• Indonesian Coffee and Cocoa Research Center (Puslitkoka) (2013) Practical guidelines for cultivation and maintenance of coffee plants. Indonesian Coffee and Cocoa Research Center, Jember

    Google Scholar 

  • IPCC (2014) Climate change 2014: synthesis report. Contribution of Working Groups I, II and III to the fifth assessment report of the Intergovernmental Panel on Climate Change [Core Writing Team, Pachauri RK, Meyer LA (eds)]. IPCC, Geneva, 151 pp

    Google Scholar 

  • Jadmiko SD, Murdiyarso D, Faqih A (2017) Bias correction of regional climate model outputs for drought analysis. Indonesian Soil Clim J 41(1):25–36. https://doi.org/10.2017/jti.v41i1.5983

    CrossRef  Google Scholar 

  • Jaramillo J, Chabi-Olaye A, Kamonjo C, Jaramillo A, Vega F, Poehling H, Borgemeister C (2009) Thermal tolerance of the coffee berry borer Hypothenemus hampei: predictions of climate change impact on a tropical insect pest. PLoS One 4:e6487. https://doi.org/10.1371/journal.pone.0006487

    CAS  CrossRef  Google Scholar 

  • Kiritani K (2006) Predicting impacts of global warming on population dynamics and distribution of arthropods in Japan. Popul Ecol 48:5–12. https://doi.org/10.1007/s10144-005-0225-0

    CrossRef  Google Scholar 

  • Kiritani K (2007) Pest status of rice and fruit bugs (Heteroptera) in Japan. Glob Chang Biol 13:1586–1595

    CrossRef  Google Scholar 

  • Kiritani K (2013) Different effects of climate change on the population dynamics of insects. Appl Entomol Zool 48:97–104. https://doi.org/10.1007/s13355-012-0158-y

    CrossRef  Google Scholar 

  • Lan CC, Wintgens JN (2009) Major pests of coffee in the Asia-Pacific region. In: Wintgnes JN (ed) Coffee: growing, processing, sustainable production, 2nd edn. Wiley-VCH Verlag GmbH &Cp. KGaA, Weinheim, pp 463–477

    Google Scholar 

  • Lenderink G, Buishand A, Van Deusen W (2007) Estimate of future discharges of the river Rhine using two scenarios methodologies: direct versus delta approach. Hydrol Earth Syst Sci 11:1145–1159. https://doi.org/10.5194/hess-11-1145-2007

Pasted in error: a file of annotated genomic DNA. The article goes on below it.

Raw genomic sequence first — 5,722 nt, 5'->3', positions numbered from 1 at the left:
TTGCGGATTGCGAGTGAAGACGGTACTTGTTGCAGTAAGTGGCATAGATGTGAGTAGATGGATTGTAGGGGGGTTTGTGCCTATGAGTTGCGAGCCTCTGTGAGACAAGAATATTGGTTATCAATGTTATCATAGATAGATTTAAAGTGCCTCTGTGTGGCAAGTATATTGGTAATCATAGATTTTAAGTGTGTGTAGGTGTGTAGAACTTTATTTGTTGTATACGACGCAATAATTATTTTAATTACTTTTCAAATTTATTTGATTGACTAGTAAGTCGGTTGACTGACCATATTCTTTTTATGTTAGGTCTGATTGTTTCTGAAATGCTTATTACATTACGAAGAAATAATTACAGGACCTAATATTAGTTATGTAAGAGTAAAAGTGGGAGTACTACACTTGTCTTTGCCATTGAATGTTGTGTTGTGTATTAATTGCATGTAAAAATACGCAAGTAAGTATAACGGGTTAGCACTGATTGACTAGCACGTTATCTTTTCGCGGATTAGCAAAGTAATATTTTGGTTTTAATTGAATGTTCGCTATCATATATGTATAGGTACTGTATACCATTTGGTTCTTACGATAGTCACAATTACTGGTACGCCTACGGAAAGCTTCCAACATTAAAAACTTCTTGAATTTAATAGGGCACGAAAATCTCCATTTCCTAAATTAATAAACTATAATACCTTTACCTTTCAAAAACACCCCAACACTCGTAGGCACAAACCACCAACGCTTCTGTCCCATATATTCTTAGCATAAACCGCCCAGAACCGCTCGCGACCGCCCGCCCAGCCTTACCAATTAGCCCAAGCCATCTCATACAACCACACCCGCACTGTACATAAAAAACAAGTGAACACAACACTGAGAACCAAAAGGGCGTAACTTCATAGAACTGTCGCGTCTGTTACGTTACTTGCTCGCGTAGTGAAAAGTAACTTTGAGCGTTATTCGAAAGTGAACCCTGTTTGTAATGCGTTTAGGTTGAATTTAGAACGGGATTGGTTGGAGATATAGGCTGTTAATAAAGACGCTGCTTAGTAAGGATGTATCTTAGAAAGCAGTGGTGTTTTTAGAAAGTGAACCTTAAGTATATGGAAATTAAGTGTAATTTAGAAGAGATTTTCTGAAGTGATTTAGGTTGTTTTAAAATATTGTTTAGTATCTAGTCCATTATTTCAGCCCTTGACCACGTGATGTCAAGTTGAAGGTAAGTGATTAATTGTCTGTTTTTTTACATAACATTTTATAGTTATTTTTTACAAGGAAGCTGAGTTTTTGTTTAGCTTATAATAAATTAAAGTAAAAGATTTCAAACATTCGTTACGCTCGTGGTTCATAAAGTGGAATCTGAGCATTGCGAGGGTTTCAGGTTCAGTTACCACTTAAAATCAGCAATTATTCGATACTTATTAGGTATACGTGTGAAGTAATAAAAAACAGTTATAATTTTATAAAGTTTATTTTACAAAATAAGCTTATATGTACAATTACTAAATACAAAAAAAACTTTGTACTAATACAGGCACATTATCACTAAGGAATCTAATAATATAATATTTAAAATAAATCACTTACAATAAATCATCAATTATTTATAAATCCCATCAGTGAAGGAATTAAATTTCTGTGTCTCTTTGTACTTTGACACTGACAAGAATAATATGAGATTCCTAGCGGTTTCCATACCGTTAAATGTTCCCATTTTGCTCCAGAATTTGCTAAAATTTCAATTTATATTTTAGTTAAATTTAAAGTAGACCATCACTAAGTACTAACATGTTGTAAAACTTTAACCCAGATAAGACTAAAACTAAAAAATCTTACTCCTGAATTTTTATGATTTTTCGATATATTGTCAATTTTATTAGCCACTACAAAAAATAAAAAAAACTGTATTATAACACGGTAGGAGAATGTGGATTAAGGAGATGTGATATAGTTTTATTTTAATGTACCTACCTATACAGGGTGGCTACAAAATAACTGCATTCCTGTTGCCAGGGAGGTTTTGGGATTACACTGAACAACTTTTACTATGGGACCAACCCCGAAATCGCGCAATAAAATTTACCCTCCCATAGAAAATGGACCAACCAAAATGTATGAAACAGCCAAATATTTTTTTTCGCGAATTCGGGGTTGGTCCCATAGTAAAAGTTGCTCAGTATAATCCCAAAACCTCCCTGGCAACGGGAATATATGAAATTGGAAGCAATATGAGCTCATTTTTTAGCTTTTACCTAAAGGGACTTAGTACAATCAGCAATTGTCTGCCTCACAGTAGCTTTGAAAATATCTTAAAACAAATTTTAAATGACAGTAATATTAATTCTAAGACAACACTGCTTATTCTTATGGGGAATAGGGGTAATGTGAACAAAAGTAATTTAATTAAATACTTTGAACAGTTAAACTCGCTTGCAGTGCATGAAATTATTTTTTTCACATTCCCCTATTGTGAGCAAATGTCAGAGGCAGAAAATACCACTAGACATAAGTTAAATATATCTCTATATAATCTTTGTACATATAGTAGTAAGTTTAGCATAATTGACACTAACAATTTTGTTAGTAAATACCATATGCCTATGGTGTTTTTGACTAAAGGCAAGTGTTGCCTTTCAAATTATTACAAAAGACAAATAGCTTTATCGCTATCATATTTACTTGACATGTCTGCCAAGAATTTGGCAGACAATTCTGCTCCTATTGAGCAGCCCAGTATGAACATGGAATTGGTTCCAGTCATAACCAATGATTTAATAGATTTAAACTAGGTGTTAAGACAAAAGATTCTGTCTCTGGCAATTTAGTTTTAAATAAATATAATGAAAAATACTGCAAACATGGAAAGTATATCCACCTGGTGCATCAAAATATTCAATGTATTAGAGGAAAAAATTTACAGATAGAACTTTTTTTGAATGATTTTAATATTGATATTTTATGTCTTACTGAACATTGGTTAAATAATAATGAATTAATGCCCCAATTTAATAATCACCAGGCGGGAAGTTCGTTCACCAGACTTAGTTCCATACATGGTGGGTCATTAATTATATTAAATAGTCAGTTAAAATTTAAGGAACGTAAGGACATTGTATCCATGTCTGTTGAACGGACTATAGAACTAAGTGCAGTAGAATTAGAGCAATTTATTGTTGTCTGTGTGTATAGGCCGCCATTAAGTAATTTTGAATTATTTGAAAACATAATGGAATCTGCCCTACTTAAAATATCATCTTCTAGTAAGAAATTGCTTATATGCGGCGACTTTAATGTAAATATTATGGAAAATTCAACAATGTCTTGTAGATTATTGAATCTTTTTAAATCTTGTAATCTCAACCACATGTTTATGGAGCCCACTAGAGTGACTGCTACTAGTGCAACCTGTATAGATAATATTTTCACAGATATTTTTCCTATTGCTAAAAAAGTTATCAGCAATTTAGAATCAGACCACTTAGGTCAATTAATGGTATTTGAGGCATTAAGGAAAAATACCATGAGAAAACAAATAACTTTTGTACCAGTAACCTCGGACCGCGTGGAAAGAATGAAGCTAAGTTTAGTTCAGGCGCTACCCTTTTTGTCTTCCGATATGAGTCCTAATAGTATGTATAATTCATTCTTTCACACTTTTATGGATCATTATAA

CrossRef  Google Scholar 

  • Martin GM, Bellouin N, Collins WJ, Culverwell ID, Halloran PR, Hardiman SC, Hinton TJ, Jones CD, McDonald RE, McLaren AJ, O’Connor FM, Roberts MJ, Rodriguez JM, Woodward S, Best MJ, Brooks ME, Brown AR, Butchart N, Dearden C, Derbyshire SH, Dharssi I, Doutriaux-Boucher M, Edwards JM, Falloon PD, Gedney N, Gray LJ, Hewitt HT, Hobson M, Huddleston MR, Hughes J, Ineson S, Ingram WJ, James PM, Johns TC, Johnson CE, Jones A, Jones CP, Joshi MM, Keen AB, Liddicoat S, Lock AP, Maidens AV, Manners JC, Milton SF, Rae JGL, Ridley JK, Sellar A, Senior CA, Totterdell IJ, Verhoef A, Vidale PL, Wiltshire A (2011) The HadGEM2 family of met office unified model climate configurations. Geosci Model Dev 4(3):723–757

    CrossRef  Google Scholar 

  • Ministry of Agriculture (2017) Agricultural statistics 2017. Center for Agricultural Data and Information System: Ministry of Agriculture, Jakarta

    Google Scholar 

  • Ministry of Environment (2014) Rescue movement of Lake Toba (GERMADANI). Ministry of Environment of the Republic of Indonesia, Jakarta

    Google Scholar 

  • Moss RH, Edmonds JA, Hibbard KA, Manning MR, Rose SK, Van Vuuren SP, Carter TR, Emori S, Kainuma M, Kram T, Meehl GA, Mitchel JFB, Nakicennovic N, Riahi K, Smith SJ, Stouffer RJ, Thomson AM, Weyant JP, Wilbanks TJ (2010) The next generation of scenarios for climate change research and assessment. Nature 463:747–756. https://doi.org/10.1038/nature08823

    CAS  CrossRef  Google Scholar 

  • Nur AM (2000) Impact of La Nina on Robusta coffee production. Indonesian Coffee Cocoa Res Inst Newslett 16(1):50–58

    Google Scholar 

  • Prastowo B, Karmawati E, Rubijo S, Indrawanto C, Munaro SJ (2010) Coffee cultivation and post-harvest. Indonesian Center for Estate Crops Research and Development, Bogor

    Google Scholar 

  • Pratama SW, Aini FN (2016) Main diseases of coffee plants. In: Coffee. Gadjah Mada University Press, Yogyakarta, p 15

    Google Scholar 

  • PT Perkebunan Nusantara XII (Persero) (2013) Guidelines for managing Arabica coffee plants. PT Perkebunan Nusantara XII (Persero), Surabaya

    Google Scholar